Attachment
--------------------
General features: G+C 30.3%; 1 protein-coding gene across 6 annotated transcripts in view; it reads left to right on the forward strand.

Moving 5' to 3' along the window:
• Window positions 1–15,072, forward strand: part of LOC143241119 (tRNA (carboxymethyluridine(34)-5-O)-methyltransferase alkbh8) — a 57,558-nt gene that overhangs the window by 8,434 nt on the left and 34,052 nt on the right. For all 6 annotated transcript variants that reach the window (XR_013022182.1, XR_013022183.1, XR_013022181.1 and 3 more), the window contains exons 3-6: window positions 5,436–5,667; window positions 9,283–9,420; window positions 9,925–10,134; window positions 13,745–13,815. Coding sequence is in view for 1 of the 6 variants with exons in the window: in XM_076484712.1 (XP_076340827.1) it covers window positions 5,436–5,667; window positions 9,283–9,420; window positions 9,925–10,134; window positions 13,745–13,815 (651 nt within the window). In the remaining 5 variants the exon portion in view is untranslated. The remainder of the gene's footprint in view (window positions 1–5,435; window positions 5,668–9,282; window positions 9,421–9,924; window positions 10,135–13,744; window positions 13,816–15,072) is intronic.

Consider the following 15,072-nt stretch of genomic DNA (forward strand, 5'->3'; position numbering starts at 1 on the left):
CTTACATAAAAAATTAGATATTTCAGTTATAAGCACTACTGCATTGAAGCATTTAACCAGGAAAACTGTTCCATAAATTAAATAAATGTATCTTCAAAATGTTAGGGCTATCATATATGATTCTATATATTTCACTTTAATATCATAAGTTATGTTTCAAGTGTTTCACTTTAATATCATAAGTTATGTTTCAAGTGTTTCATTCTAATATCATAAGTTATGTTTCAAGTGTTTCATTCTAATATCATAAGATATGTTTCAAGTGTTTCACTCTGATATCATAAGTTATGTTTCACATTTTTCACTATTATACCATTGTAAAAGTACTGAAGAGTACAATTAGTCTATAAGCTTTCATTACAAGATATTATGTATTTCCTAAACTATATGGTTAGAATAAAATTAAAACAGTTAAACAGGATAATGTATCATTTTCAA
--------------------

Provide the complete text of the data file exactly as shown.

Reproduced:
General features: G+C 30.3%; 1 protein-coding gene across 6 annotated transcripts in view; it reads left to right on the forward strand.

Moving 5' to 3' along the window:
• Window positions 1–15,072, forward strand: part of LOC143241119 (tRNA (carboxymethyluridine(34)-5-O)-methyltransferase alkbh8) — a 57,558-nt gene that overhangs the window by 8,434 nt on the left and 34,052 nt on the right. For all 6 annotated transcript variants that reach the window (XR_013022182.1, XR_013022183.1, XR_013022181.1 and 3 more), the window contains exons 3-6: window positions 5,436–5,667; window positions 9,283–9,420; window positions 9,925–10,134; window positions 13,745–13,815. Coding sequence is in view for 1 of the 6 variants with exons in the window: in XM_076484712.1 (XP_076340827.1) it covers window positions 5,436–5,667; window positions 9,283–9,420; window positions 9,925–10,134; window positions 13,745–13,815 (651 nt within the window). In the remaining 5 variants the exon portion in view is untranslated. The remainder of the gene's footprint in view (window positions 1–5,435; window positions 5,668–9,282; window positions 9,421–9,924; window positions 10,135–13,744; window positions 13,816–15,072) is intronic.

Consider the following 15,072-nt stretch of genomic DNA (forward strand, 5'->3'; position numbering starts at 1 on the left):
CTTACATAAAAAATTAGATATTTCAGTTATAAGCACTACTGCATTGAAGCATTTAACCAGGAAAACTGTTCCATAAATTAAATAAATGTATCTTCAAAATGTTAGGGCTATCATATATGATTCTATATATTTCACTTTAATATCATAAGTTATGTTTCAAGTGTTTCACTTTAATATCATAAGTTATGTTTCAAGTGTTTCATTCTAATATCATAAGTTATGTTTCAAGTGTTTCATTCTAATATCATAAGATATGTTTCAAGTGTTTCACTCTGATATCATAAGTTATGTTTCACATTTTTCACTATTATACCATTGTAAAAGTACTGAAGAGTACAATTAGTCTATAAGCTTTCATTACAAGATATTATGTATTTCCTAAACTATATGGTTAGAATAAAATTAAAACAGTTAAACAGGATAATGTATCATTTTCAA